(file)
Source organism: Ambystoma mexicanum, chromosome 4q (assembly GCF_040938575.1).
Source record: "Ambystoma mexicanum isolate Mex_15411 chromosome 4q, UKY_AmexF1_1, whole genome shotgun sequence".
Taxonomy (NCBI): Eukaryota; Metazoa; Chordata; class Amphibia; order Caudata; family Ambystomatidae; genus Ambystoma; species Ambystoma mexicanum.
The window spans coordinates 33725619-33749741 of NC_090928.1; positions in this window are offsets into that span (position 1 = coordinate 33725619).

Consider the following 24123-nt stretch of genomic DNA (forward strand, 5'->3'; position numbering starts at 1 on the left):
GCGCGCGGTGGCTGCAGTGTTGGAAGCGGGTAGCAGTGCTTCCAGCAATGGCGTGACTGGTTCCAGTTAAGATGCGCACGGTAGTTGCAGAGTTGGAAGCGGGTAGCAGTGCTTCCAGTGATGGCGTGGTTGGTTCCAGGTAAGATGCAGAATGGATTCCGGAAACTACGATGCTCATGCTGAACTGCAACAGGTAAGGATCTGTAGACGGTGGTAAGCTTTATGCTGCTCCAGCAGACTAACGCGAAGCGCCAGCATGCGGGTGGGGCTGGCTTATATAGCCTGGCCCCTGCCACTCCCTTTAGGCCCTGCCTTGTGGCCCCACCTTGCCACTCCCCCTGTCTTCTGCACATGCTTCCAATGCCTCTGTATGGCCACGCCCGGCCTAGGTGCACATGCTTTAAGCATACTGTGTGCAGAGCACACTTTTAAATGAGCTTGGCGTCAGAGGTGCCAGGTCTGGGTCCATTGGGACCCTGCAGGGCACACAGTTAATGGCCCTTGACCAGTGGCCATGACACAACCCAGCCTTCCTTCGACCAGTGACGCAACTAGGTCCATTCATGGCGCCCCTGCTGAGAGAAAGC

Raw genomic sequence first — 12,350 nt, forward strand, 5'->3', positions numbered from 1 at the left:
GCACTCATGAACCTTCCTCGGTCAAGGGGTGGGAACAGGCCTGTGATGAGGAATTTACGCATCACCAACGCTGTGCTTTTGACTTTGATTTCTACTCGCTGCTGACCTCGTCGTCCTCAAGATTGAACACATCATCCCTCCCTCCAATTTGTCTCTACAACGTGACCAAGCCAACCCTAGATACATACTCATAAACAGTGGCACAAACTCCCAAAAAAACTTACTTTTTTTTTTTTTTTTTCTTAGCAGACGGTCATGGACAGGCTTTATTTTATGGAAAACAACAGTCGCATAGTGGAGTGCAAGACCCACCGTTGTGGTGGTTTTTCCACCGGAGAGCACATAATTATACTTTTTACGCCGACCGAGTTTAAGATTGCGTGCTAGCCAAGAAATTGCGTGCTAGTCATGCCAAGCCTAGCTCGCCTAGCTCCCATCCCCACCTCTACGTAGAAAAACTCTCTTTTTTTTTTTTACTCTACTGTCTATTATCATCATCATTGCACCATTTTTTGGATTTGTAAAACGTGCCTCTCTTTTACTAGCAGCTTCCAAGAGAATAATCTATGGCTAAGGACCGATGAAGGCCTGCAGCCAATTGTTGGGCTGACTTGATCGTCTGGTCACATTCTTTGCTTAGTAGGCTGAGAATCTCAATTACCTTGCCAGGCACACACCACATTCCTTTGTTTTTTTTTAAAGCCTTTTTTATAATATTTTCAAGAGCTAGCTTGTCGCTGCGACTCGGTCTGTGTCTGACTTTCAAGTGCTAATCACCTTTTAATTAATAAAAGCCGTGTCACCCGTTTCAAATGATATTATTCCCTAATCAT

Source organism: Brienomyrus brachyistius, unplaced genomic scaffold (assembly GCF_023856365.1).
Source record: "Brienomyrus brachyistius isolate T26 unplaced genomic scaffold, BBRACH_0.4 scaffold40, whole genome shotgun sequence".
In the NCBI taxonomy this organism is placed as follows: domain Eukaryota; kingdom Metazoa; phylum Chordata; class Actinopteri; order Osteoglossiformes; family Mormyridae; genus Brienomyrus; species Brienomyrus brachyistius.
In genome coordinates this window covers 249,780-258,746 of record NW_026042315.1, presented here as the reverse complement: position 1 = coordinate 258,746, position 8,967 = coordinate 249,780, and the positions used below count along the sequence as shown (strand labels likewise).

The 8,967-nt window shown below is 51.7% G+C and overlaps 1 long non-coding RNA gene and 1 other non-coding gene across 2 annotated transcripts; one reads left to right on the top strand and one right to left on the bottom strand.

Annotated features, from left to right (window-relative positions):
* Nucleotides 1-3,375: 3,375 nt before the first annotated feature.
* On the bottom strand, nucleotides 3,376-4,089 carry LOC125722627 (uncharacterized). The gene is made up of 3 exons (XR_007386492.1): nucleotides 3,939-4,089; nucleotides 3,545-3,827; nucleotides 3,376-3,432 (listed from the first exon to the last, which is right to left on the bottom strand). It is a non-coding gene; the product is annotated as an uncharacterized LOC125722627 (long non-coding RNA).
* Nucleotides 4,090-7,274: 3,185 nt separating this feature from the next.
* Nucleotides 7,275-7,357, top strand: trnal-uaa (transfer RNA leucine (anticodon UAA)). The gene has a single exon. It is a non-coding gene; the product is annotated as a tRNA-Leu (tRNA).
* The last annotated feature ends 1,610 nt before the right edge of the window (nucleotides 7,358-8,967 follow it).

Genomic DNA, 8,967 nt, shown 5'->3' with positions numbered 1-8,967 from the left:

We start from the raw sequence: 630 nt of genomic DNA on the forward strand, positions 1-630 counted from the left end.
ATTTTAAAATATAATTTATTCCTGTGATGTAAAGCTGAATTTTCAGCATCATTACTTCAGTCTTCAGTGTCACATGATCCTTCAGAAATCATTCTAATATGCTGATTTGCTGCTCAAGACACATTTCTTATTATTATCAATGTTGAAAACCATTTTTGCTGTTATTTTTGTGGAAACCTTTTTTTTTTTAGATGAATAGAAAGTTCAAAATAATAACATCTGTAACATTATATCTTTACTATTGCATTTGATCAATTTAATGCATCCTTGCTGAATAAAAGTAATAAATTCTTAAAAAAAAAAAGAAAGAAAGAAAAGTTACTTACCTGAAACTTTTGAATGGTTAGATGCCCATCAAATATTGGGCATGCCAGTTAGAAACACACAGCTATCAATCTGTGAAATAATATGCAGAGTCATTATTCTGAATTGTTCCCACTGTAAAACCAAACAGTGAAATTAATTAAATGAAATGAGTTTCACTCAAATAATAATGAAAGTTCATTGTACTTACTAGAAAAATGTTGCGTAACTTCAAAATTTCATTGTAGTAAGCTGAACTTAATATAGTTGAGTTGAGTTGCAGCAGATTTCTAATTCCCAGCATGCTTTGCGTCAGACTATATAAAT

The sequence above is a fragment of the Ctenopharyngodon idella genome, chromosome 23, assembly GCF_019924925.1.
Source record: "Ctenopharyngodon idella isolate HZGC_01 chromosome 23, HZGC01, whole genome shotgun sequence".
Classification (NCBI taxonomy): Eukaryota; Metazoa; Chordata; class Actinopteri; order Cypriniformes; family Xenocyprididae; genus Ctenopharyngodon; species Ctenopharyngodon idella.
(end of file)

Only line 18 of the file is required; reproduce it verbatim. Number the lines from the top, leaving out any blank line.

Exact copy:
* Nucleotides 7,275-7,357, top strand: trnal-uaa (transfer RNA leucine (anticodon UAA)). The gene has a single exon. It is a non-coding gene; the product is annotated as a tRNA-Leu (tRNA).